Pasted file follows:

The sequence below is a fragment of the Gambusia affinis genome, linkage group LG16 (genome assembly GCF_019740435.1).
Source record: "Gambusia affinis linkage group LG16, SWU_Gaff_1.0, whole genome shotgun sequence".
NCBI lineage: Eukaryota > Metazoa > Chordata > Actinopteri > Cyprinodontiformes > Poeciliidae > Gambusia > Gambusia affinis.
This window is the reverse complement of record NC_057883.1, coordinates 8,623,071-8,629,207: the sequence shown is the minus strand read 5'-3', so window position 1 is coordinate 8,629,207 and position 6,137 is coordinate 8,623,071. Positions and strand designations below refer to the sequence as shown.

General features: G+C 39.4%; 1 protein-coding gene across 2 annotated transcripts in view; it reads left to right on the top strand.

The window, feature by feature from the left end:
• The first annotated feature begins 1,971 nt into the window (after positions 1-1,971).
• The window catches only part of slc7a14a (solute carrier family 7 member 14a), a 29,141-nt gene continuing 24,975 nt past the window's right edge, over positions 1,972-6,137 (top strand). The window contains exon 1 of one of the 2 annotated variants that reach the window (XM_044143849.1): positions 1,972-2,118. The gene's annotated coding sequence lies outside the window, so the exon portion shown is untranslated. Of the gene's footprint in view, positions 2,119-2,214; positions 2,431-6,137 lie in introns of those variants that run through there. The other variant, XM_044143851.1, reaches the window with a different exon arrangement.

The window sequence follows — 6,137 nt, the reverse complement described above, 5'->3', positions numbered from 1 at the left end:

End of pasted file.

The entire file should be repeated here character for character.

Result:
The sequence below is a fragment of the Gambusia affinis genome, linkage group LG16 (genome assembly GCF_019740435.1).
Source record: "Gambusia affinis linkage group LG16, SWU_Gaff_1.0, whole genome shotgun sequence".
NCBI lineage: Eukaryota > Metazoa > Chordata > Actinopteri > Cyprinodontiformes > Poeciliidae > Gambusia > Gambusia affinis.
This window is the reverse complement of record NC_057883.1, coordinates 8,623,071-8,629,207: the sequence shown is the minus strand read 5'-3', so window position 1 is coordinate 8,629,207 and position 6,137 is coordinate 8,623,071. Positions and strand designations below refer to the sequence as shown.

General features: G+C 39.4%; 1 protein-coding gene across 2 annotated transcripts in view; it reads left to right on the top strand.

The window, feature by feature from the left end:
• The first annotated feature begins 1,971 nt into the window (after positions 1-1,971).
• The window catches only part of slc7a14a (solute carrier family 7 member 14a), a 29,141-nt gene continuing 24,975 nt past the window's right edge, over positions 1,972-6,137 (top strand). The window contains exon 1 of one of the 2 annotated variants that reach the window (XM_044143849.1): positions 1,972-2,118. The gene's annotated coding sequence lies outside the window, so the exon portion shown is untranslated. Of the gene's footprint in view, positions 2,119-2,214; positions 2,431-6,137 lie in introns of those variants that run through there. The other variant, XM_044143851.1, reaches the window with a different exon arrangement.

The window sequence follows — 6,137 nt, the reverse complement described above, 5'->3', positions numbered from 1 at the left end: